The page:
"Why are you so edgy, lately?" he asked.
"Our daughter, the child who's supposed to be on the pink team with me," I responded, "asked if I'm old. She observed 'crunks' on my face."
"Crunks?" he quizzed.
"Yes, lines, creases, wrinkles," I translated. "Do you know I turn 38 in November? What have I accomplished, other than mastering the daily grind?" I looked at my hands resting in my lap. "I think I'm having a midlife crisis."
"You're not old enough," he tried to mollify me.
I argued, "None of us know where we are on our personal timelines. I could have passed the halfway mark years ago, without feeling the bump."
A dark silence fell. This particular field of thought unnerved my optimistic-against-all-odds spouse.
"I don't just want to leave my mark on the world," I eventually continued. "That's for sissies. I want to kick a dent so deep that the sands of time can't ever fill it."
What can a man say after his wife confesses such deep discontent with the status quo? The subject dropped off an invisible cliff.
No doubt, however, it preyed upon my husband, gnawing at his sensibilities. For my birthday, he decided to thump me out of my funk, and surprised me with tickets to a Def Leppard show. Like a hypnotist, he wanted to take me back, before children, before marriage, before college, before I acknowledged my mortality.
After balking, I gave in and purchased my gig gear, one blue lighter, shoved it deep in my pocket, threw my fists in the air, thumbs, index fingers, and pinkies extended, and exclaimed, "Let's rock!"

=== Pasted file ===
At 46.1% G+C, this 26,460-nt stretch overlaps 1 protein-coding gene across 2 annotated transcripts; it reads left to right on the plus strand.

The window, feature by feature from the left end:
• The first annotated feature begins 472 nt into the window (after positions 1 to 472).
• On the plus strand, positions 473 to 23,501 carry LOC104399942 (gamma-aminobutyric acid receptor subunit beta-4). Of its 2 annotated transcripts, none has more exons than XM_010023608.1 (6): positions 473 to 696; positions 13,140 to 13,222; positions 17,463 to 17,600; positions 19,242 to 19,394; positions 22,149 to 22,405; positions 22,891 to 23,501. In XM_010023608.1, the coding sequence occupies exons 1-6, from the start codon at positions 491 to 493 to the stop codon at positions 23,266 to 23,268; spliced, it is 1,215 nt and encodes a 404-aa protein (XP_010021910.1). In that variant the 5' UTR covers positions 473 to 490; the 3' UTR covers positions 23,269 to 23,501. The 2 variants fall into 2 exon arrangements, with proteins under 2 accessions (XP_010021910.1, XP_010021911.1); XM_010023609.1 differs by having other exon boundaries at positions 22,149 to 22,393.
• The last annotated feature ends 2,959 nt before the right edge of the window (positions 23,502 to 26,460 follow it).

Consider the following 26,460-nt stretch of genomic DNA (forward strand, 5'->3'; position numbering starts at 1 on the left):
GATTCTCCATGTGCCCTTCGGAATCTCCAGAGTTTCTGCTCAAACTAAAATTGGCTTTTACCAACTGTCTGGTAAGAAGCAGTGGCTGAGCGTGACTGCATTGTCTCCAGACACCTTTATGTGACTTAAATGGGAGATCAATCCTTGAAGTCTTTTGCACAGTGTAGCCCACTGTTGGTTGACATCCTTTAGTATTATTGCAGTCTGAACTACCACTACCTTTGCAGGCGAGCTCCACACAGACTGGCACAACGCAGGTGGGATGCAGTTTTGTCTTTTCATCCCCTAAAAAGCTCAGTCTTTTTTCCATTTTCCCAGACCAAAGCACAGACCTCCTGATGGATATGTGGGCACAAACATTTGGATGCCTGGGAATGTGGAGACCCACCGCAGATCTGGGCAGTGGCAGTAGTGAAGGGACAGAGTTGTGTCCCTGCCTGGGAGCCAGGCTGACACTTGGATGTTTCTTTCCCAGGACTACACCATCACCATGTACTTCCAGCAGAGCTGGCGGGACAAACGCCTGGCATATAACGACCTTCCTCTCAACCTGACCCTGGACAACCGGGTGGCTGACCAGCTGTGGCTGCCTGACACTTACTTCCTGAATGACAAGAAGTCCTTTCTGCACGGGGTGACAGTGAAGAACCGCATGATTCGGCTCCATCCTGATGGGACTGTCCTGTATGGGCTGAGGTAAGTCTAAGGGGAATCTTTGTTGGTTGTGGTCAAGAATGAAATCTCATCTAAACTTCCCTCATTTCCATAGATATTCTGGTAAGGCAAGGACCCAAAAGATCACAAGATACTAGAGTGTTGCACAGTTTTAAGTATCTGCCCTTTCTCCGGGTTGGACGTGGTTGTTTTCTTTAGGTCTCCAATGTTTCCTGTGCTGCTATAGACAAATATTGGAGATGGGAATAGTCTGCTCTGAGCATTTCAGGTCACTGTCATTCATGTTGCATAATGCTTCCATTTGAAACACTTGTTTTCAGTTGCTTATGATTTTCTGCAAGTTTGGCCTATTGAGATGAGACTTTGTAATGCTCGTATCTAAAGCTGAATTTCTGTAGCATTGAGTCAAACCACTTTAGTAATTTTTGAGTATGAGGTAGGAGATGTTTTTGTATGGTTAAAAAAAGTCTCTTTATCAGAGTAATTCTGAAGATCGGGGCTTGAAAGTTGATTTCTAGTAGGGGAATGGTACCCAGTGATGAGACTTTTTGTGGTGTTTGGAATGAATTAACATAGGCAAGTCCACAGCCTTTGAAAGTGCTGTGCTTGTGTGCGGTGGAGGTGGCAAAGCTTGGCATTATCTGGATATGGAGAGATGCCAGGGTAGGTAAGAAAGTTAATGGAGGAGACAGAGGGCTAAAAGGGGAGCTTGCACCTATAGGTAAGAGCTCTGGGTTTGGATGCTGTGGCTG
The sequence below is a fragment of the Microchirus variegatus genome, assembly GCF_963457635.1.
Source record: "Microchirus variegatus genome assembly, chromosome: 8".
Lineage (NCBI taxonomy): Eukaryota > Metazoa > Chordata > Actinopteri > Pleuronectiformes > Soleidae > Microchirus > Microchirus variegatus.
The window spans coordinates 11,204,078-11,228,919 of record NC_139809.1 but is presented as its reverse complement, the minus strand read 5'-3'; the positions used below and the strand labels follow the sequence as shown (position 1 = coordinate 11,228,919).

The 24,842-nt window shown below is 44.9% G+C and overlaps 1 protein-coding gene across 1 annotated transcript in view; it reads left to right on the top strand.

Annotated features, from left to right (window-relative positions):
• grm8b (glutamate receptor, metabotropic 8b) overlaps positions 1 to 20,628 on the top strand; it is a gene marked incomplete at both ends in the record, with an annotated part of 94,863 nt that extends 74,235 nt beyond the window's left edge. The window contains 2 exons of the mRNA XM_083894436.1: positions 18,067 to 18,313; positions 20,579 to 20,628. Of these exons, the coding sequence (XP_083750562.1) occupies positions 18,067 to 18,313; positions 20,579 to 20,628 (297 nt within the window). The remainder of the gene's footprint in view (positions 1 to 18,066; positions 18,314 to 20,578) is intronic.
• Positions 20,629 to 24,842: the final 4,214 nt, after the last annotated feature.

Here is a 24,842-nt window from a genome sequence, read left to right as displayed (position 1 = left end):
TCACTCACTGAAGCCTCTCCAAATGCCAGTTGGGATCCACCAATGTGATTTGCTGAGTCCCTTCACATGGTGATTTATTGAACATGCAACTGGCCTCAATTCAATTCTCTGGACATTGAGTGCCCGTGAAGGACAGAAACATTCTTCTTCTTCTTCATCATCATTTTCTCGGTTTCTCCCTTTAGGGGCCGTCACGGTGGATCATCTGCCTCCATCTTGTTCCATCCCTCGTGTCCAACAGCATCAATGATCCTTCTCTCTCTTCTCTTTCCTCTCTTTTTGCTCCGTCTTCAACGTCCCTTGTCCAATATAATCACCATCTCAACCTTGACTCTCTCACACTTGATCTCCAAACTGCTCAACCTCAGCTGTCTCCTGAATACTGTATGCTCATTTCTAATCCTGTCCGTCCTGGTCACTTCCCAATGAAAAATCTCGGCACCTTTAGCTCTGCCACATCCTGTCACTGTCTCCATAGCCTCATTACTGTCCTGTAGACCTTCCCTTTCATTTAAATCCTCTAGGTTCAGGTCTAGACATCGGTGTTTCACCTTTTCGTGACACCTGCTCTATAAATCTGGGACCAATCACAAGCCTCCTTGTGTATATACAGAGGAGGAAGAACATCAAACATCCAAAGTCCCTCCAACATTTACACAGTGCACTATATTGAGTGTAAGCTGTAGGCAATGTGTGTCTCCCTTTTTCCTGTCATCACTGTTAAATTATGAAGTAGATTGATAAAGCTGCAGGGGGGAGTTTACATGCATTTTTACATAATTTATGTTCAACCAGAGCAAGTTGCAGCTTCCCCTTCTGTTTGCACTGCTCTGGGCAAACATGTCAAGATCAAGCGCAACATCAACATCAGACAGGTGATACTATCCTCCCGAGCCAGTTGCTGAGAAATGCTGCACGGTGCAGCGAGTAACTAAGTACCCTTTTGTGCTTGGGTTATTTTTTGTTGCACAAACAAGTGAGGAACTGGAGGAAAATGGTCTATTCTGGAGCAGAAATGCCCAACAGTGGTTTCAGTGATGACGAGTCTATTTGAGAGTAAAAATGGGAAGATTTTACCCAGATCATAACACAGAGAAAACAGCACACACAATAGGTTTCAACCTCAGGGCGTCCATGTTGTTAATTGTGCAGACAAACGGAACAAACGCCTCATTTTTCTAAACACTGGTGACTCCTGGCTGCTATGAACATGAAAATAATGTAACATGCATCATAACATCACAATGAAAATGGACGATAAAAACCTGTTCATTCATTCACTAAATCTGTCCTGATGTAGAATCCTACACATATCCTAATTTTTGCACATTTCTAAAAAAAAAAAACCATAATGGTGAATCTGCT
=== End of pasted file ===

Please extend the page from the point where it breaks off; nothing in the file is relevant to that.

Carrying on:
In the dark coliseum, Def Leppard's drums and bass guitar vibrated my chest cavity, forever altering my cardiac rhythm. The crowd of 30- and 40-somethings roared in response to the lyrics, "Is anybody out there?!!!" I held a flame over my head, swaying; a concert ritual that I honestly don't understand, and that most fans have given up, tendering illuminated cell phones instead.
"No matter," I impatiently said to the temporarily suppressed practical matron creeping around my psyche, who annoyingly kept rapping on my skull and asking why old guitar players wear their hair so big and have loops of chain dangling from their pants, and why every song includes the word 'rock' in some form, and complaining about the dangers of fireballs shooting from the stage.
Seeing me caught in the moment, my spouse leaned in and yelled, "We're so cool! We're rebels! It's a Thursday night! We have to work tomorrow!"
"We're not cool if we have to say we're cool," I shouted back, fumbling for the lighter, wishing to restore my concert persona.
He attempted to erase his faux pas. "Let's get tattoos after this!"
"Pour some sugar on me . . .," I sang louder.
Walking through the corridor after the encore, still mouthing, "It's better to burn out, yeah, than fade away . . .," we passed the t-shirt booth. Eyes always peeled, my spouse spotted a pair of black, leather, thong-style, band panties, hanging on the display. With a grin on his face and his wallet out, he bumped me with his elbow and pointed.
"Considering the average age of the crowd," I dryly retorted, "they ought to sell big, white granny-panties."
No, the event didn't ease my need for cracking the earth wide open, but Def Leppard did rock our aging faces off, with a lot less expense and pain than plastic surgery. And I thank my ever faithful mate for putting the funky in my birthday funk.